The first and second stanzas represent the relationship with the woman, “She,” the Moon, who leads the Sea, “Him.” The Moon and the Sea are personified metaphors for the relationship of these two people. The Moon, while far from the Sea, still “with Amber Hands – / She leads Him – docile as a boy – / Along appointed Sands,” creating a warm and pleasant sense of imagery through the reference to the scientific relationship of the moon and sea, and simultaneously creating a tone for the relationship. Scientific themes can be found in more than two hundred of Dickinson’s poems, including in the reference the moon’s gravitational pull of the sea. Dickinson lived in a time of great technological and scientific advancements, and studied science in school; she once wrote to her brother of her enthusiasm for learning the history of Sulphuric acid (White). The reference to the scientific aspects of the moon’s relationship to do sea, Dickinson implies an element of consent to this pull. In the second stanza, she writes that the Sea “never misses a Degree – / Obedient to Her eye -”, implying that he has a choice, and is making the decision to work harmoniously with the Moon.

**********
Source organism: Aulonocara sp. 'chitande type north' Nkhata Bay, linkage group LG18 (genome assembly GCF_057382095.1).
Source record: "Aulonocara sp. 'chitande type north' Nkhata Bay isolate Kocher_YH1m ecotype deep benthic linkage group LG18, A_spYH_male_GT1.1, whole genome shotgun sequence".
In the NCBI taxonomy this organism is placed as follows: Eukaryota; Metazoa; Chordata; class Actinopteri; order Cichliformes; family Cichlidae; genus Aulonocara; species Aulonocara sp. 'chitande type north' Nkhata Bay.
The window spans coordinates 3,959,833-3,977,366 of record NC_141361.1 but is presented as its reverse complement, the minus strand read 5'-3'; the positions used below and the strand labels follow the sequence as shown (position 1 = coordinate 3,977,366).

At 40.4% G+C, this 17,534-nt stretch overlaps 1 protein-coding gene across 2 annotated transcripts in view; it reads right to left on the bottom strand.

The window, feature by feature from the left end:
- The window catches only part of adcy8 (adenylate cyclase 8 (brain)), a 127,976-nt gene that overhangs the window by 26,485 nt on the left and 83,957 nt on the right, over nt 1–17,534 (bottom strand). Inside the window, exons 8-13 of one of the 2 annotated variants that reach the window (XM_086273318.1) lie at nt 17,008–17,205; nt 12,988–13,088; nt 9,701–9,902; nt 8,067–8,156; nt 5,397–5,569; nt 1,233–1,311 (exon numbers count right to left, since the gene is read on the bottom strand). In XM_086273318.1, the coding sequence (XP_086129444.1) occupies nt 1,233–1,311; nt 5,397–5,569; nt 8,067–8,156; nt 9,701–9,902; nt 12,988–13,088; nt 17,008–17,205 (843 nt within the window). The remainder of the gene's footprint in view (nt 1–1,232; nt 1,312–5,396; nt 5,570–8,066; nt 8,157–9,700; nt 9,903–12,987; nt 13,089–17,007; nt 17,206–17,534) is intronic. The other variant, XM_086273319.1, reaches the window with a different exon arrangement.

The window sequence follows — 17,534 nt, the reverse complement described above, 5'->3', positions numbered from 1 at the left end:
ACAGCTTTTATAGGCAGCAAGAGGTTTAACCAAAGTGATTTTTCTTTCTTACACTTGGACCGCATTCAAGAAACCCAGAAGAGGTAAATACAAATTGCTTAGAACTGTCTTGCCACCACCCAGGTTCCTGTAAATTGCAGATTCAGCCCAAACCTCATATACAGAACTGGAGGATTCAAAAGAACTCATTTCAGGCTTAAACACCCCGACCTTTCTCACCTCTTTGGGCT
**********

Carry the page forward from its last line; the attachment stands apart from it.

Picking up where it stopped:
A shift comes in the third stanza, as the He becomes the “amber handed” Moon and She becomes the “distant” and “obedient” Sea. The third stanza, despite the swapping metaphors, mirrors the previous stanzas. The Moon’s “Amber Hand” appears in the first and third stanzas, as does the distance between the two lovers. The Sea’s obedience is also seen in both the second and third stanzas, obeying the Moon’s imposing eye. This repetition emphasizes that despite the roles of the two lovers reversing, as She goes from Moon to Sea and He goes from Sea to Moon, their relationship remains to similarly amicable, agreeable, and harmonious.